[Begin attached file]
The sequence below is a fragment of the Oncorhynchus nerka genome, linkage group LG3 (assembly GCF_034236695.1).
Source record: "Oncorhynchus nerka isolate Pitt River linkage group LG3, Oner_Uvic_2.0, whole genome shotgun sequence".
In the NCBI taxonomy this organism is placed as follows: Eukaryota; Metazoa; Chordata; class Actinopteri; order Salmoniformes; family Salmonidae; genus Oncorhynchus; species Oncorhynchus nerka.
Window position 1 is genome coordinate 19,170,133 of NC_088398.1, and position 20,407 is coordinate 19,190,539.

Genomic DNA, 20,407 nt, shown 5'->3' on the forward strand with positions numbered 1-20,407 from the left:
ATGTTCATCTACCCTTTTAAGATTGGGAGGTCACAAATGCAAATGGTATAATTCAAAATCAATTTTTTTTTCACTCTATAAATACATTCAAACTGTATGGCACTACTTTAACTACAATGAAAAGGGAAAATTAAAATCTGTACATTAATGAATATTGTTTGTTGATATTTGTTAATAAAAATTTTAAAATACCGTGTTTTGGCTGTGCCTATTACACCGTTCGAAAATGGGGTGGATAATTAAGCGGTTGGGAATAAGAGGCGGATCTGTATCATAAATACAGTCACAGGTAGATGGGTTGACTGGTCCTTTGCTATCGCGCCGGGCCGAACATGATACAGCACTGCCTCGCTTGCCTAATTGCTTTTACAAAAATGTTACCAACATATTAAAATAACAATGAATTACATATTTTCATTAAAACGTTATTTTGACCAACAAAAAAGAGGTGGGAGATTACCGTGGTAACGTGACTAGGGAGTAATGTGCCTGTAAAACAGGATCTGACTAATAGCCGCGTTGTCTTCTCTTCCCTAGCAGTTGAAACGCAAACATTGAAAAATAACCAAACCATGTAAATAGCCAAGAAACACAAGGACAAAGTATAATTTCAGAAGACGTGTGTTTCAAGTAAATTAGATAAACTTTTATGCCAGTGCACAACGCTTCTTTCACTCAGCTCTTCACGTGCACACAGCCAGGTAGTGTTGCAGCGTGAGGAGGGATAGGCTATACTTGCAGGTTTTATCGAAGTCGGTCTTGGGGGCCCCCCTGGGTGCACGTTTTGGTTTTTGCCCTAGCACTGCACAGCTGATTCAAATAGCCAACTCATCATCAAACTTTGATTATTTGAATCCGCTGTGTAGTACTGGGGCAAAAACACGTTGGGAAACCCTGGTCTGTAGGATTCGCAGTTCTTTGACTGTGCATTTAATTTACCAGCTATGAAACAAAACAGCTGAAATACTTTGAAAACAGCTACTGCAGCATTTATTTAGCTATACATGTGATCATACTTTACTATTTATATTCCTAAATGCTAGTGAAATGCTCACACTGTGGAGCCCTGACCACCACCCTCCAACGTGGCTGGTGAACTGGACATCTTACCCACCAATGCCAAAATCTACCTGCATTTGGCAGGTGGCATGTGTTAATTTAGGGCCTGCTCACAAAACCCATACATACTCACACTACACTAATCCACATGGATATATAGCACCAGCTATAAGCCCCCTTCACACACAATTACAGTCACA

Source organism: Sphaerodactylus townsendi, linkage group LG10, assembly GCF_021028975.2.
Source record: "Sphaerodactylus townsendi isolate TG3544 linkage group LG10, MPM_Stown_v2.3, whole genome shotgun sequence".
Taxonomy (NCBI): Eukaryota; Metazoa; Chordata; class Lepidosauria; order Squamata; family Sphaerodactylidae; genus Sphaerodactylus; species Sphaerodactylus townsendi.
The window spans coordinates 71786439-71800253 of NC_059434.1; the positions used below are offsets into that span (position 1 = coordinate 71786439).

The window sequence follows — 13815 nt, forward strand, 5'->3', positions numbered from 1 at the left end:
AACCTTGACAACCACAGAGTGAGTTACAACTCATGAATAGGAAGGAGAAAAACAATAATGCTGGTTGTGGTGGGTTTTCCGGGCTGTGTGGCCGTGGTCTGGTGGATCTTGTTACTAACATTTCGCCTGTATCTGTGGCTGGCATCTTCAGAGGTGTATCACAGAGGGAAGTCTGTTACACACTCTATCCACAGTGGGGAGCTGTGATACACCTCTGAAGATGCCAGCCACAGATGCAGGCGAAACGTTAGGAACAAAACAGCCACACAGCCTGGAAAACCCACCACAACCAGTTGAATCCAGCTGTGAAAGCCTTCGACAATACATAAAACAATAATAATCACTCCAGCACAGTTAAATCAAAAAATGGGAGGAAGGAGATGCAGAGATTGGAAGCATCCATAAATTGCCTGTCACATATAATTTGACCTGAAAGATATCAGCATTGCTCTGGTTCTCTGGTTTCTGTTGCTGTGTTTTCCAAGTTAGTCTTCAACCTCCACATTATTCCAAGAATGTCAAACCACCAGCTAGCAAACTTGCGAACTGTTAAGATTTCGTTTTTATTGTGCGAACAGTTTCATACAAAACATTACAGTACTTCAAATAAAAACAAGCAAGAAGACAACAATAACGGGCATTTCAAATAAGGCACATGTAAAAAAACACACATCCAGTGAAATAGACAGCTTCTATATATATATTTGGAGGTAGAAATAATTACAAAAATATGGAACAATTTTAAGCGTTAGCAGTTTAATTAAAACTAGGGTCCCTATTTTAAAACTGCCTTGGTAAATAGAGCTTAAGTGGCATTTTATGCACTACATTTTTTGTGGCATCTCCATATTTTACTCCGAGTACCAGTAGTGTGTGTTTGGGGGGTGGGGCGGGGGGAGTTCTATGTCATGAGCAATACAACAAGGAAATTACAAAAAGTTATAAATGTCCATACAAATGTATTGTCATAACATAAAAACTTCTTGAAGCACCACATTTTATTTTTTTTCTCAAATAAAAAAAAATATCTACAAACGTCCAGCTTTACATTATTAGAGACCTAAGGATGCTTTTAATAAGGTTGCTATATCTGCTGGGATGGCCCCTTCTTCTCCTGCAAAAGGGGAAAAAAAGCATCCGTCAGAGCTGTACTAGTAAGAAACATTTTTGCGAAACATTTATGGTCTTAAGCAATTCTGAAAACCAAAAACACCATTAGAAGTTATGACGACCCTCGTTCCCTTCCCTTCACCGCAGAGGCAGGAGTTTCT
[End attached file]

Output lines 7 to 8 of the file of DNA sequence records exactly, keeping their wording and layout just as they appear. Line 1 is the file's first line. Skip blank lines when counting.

Source organism: Sphaerodactylus townsendi, linkage group LG10, assembly GCF_021028975.2.
Source record: "Sphaerodactylus townsendi isolate TG3544 linkage group LG10, MPM_Stown_v2.3, whole genome shotgun sequence".